Xi’s Baby Steps Too Tame to Defuse Demographic Challenge

Xibao entered the world two months ago with all the joy a baby brings, nuzzling into her mother’s neck, tiny fingers gripping dad’s hand for the first time.

Her arrival also stands to cost her parents 267,918 yuan ($43,800) in fines, or even jail time if they can’t pay up.

One year on from a relaxation in China’s 35-year-old one-child policy, Xibao’s birth was illegal because she’s the second child to parents who both had siblings.

“It’s so unreasonable, the government should thank me, not punish me, for having my second baby,” said 36-year-old Shenzhen mother Crystal Li, who declined to give her Chinese name. “It’s my baby, but it’s also the country’s future.”

As part of President Xi Jinping’s policy blueprint a year ago, couples where either parent is a single child were allowed a second baby, where previously that was permitted when both parents were the only offspring. In a society taught for a generation to regard large families as decadent, few have yet responded to the policy tweak, leaving China on an aging demographic path that’s eroding economic growth.

Of a population of 1.36 billion, just 11 million couples qualified to legally have a second child under the new rules. Of those, only 690,000 had applied to do so by the end of August, according to data from the family planning commission.

“Time has changed, young couples no longer want to have two or four babies,” said Zuo Xuejin, a demographics researcher with the Shanghai Academy of Social Sciences. “China has to make a U-turn in its family-planning policy from restricting births to encouraging them.”

Japan’s Path

Risks are rising that China will repeat Japan’s demographic path, resulting in slower economic growth, said Zuo. The current birth-control regime is “outdated” and may be replaced by pro-birth policies before 2020, he said.

An aging society is deepening challenges for an economy already in the grips of a structural slowdown. Population aging will depress the average economic growth rate to below 4 percent between now and 2030, according to Yi Fuxian, author of “A Big Country with an Empty Nest,” which criticized the government’s family planning policies.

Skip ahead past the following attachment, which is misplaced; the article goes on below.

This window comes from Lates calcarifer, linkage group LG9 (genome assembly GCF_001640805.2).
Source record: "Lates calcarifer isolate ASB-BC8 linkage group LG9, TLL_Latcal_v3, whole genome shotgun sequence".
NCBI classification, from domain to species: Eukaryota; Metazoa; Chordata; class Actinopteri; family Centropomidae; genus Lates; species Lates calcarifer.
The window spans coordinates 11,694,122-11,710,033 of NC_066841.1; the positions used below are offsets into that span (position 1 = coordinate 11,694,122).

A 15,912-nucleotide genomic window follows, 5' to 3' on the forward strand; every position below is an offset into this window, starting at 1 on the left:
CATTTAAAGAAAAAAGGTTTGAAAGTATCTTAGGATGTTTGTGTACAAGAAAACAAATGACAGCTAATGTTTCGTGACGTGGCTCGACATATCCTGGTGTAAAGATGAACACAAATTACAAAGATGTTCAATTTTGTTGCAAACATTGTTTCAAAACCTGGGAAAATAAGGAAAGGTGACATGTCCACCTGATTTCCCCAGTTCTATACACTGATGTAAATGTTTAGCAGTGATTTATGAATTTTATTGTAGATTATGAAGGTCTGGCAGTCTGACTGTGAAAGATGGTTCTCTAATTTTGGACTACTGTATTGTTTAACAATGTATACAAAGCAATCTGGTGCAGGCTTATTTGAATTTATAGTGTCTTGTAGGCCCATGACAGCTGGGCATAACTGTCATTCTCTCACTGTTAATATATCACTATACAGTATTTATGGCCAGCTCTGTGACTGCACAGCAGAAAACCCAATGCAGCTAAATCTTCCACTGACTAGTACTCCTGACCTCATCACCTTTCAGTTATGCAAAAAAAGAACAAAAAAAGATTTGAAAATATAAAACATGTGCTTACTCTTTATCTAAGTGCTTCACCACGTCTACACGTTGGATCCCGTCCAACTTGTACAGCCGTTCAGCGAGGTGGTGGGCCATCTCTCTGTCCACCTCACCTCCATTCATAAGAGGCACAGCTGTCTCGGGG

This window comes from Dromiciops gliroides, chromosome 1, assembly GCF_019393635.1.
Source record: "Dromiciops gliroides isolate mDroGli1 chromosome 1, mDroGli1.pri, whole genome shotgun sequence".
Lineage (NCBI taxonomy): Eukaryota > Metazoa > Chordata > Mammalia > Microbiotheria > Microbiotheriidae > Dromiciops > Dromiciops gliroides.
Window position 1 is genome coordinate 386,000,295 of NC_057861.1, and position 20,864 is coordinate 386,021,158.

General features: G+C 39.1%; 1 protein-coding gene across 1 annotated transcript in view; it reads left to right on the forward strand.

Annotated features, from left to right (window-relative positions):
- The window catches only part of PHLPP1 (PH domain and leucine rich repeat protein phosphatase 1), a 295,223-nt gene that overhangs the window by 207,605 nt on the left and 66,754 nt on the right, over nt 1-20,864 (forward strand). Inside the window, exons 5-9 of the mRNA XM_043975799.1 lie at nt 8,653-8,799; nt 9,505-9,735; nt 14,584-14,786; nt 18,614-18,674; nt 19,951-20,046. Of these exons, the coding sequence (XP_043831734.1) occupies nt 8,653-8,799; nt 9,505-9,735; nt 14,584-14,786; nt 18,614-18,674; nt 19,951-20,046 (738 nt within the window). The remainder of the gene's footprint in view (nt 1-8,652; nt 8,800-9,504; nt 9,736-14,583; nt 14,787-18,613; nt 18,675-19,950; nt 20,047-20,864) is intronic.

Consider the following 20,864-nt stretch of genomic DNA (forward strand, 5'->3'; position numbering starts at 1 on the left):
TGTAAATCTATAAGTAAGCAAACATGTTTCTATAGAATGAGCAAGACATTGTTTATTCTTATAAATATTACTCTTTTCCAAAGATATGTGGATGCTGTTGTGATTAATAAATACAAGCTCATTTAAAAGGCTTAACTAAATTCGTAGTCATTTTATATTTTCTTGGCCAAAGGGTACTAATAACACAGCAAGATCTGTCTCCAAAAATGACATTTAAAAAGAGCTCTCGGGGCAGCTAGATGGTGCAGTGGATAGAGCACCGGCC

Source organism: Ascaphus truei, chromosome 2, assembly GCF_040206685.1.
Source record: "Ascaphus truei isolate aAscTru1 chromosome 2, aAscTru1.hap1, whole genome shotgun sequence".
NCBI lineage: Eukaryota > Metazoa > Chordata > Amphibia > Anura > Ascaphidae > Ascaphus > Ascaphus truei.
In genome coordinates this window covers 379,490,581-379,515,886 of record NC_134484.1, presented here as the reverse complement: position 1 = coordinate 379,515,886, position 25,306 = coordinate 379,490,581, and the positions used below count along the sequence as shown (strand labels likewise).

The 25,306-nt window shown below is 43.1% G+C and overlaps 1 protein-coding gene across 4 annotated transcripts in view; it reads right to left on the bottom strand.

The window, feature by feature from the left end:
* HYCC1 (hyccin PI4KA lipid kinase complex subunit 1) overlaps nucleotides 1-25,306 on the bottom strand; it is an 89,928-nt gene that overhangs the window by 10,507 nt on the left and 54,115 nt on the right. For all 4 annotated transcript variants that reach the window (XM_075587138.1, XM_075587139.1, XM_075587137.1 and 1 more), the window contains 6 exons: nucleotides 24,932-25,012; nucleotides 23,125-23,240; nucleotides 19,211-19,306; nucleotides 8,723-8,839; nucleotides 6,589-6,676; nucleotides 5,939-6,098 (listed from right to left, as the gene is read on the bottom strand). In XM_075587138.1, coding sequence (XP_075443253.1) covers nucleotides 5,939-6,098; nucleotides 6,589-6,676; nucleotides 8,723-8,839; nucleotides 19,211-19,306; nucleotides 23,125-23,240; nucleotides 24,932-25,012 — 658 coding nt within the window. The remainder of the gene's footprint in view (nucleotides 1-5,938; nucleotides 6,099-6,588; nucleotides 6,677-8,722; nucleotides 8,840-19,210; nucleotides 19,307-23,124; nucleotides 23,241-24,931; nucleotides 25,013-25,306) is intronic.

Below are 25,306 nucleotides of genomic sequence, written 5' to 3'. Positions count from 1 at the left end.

Japan’s economy has stalled since its labor population peaked in the mid-1990s and growth in South Korea and Taiwan have also slowed partly due to demographic changes, Yi said.

“Population alone can’t ensure development, but without sufficient labor, it’s impossible to talk about development,” Yi said. “The picture would be particularly harsh for China, a country with a huge labor-intensive manufacturing industry.”

Declining Workforce

The workforce of people aged 16 to 59 declined 2.44 million in 2013, data from the National Bureau of Statistics shows. Needing 2.1 kids per couple to keep the population stable, Zuo in Shanghai said the rate dropped below that level after 1990 and the current 1.5 average means the population will start to fall within the next 10 years.

“China’s demographic situation and labor supply have fundamentally changed,” Yi Gang, deputy governor of China’s central bank, wrote in an article published in the People’s Daily yesterday. “The aging problem will intensify and it’s impossible for China to sustain double-digit growth rate.”

The reduced labor supply is among forces dragging China’s potential growth rate from an annual 7.6 percent in 2011-2015 to 6.2 percent in 2016-2020, said Cai Fang, vice president of the Chinese Academy of Social Sciences.

For those permitted to have a second child, economic constraints are often preventing the shift to a larger family.

“It’s just too expensive,” said Stephen Jiang, a 36-year-old Beijing resident. With a four-year-old son and sharing an apartment with his parents, Jiang said having a second baby is a luxury he can’t afford.

Meddling Policies

“The family planning policy of restricting births should be abandoned,” said Liang Zhongtang, a former researcher with the Shanxi government who helped conduct a two-child policy trial in rural Yicheng county under approval from the central government. “But it’s just difficult for the government to stop its meddling in peoples’ most basic rights.”

While governments in Japan, Singapore, Europe, the U.S. and Australia give handouts or tax credits to alleviate costs for new births, China’s family policies remain strictly enforced. When film director Zhang Yimou violated the rules, he was fined the equivalent of $1.2 million.

The one-child policy was introduced in 1979 as then leaders sought a smaller population to aid the nation’s development. It contains various exceptions, with some minorities exempt altogether, and is enforced at a provincial level. Fines are levied according to parents’ incomes and local average wages.

While the days of forced abortions as revealed by lawyer-turned-dissident Chen Guangcheng are largely past, the family-planning laws are still forcing life-changing shifts.

Susan Ma went to Hong Kong to give birth to her second baby and is now planning to move her family to Australia.

“I can put up with bad air and food problems, but I can’t put up with the family planning policies,” she said.

— With assistance by Xin Zhou

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